return value == null;
    }
    
    const thing = null;
    
    if (!isNil(thing)) {
      const another = thing.something;
    }

    Reference:

    TypeScript

    Type-narrowing functions are called type guard functions in TypeScript.

    function isNil<T>(value: T | null): value is null {
      return value == null;
    }
    
    const thing: any = null;
    
    if (!isNil(thing)) {
      const another = thing.something;
    }

    Getting the type of a function call return value

    Flow

    $Call utility type:

    type Fn1 = <T>(T) => T;
    type E = $Call<Fn1, number>;
    
    declare var e: E; // E is number
    (42: E); // OK

    Reference: https://github.com/facebook/flow/commit/ac7d9ac68acc555973d495f0a3f1f97758eeedb4

    TypeScript

    ReturnType utility type:

    type fn1<T> = (a: T) => T;
    
    type E = ReturnType<fn1<number>>;
    
    var e: E; // E is number

    Mapped Types / Foreach Property

    Flow

    type InputType = { hello: string };
    type MappedType = $ObjMap<InputType, ()=>number>;

    Reference:

    TypeScript

    A bit more flexibility here, as you have access to each individual key name and can combine with Lookup types and even do simple transformations.

    type InputType = { hello: string };
    type MappedType = {
      [P in keyof InputType]: number;
    };

    Function and method overloading

    Flow

    It is possible to declare multiple signatures for the same method (also called: overloading). This feature is undocumented, and only available in type declarations (.js.flow files or module statements), not inline/alongside your code.

    declare function add(x: string, y: string): string;
    declare function add(x: number, y: number): number;
    
    declare class Adder {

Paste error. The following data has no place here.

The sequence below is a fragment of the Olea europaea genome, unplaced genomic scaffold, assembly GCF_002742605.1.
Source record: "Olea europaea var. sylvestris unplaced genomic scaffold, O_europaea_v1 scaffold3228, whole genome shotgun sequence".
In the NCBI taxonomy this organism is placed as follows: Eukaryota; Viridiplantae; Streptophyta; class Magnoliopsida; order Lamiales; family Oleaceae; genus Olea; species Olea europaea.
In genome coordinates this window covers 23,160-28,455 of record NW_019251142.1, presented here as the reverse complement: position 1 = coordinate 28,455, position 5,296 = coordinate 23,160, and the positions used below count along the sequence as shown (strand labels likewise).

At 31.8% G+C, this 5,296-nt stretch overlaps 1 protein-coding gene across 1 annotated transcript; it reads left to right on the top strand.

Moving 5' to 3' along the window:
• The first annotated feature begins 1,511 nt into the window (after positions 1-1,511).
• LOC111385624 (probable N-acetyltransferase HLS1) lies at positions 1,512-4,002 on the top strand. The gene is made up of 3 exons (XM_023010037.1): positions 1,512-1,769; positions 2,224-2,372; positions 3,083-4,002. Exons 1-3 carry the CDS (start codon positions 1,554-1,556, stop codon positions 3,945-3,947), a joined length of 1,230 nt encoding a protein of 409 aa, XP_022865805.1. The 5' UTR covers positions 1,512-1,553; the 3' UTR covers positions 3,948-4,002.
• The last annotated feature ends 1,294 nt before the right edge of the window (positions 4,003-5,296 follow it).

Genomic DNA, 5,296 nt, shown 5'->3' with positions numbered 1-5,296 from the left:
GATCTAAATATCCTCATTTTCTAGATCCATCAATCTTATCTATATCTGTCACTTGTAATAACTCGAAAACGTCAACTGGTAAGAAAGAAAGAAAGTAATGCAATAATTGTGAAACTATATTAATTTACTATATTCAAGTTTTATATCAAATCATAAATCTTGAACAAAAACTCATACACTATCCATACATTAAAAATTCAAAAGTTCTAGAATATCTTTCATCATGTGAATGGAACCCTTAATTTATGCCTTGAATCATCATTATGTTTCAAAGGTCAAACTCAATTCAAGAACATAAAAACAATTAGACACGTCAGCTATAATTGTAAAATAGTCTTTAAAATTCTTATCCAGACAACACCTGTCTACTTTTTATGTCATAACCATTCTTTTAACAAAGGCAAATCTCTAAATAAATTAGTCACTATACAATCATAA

add(x: string, y: string): string;
      add(x: number, y: number): number;
    }

    However, it's possible to create function overloads inline for functions outside of classes, by using additional declarations.

    declare function add(x: string, y: string): string;
    declare function add(x: number, y: number): number;
    function add(x, y) {
      return x + y;
    }
    
    add(1, 1); // Ok
    add("1", "1"); // Ok
    add(1, "1"); // Error

    TypeScript

    TypeScript supports both function and method overloading, in both: type definitions (.d.ts) and inline alongside code.

    class Adder {
      add(x: string, y: string): string;
      add(x: number, y: number): number;
      add(x, y) {
        return x + y;
      }
    }
    
    
    function add(x: string, y: string): string;
    function add(x: number, y: number): number;
    function add(x, y) {
      return x + y;
    }

    Read-only Types

    Flow

    type A = {
      +b: string
    }
    
    let a: A = { b: 'something' }
    a.b = 'something-else'; // ERROR

    TypeScript

    type A = {
      readonly b: string
    }
    
    let a: A = { b: 'something' }
    a.b = 'something-else'; // ERROR

    One caveat that makes TypeScript's readonly less safe is that the same non-readonly property in a type is compatible with a readonly property. This essentially means that you can pass an object with readonly properties to a function which expects non-readonly properties and TypeScript will not throw errors: example.

    "Impossible flow" type

    Flow

    empty

    function returnsImpossible() {
      throw new Error();
    }
    
    // type of returnsImpossible() is 'empty'

    TypeScript

    never

    function returnsImpossible() {
      throw new Error();
    }
    
    // type of returnsImpossible() is 'never'

    Difference types

    Flow

    type C = $Diff<{ a: string, b: number }, { a: string }>
    // C is { b: number}

    Note however that $Diff is not an official feature.

    It only works properly as lower bound, i.e. you can assign something to it, but can't use it after that.

    (source)

    Typescript

    You can define your own filter type, but it does not have a helper type for that.

    class A {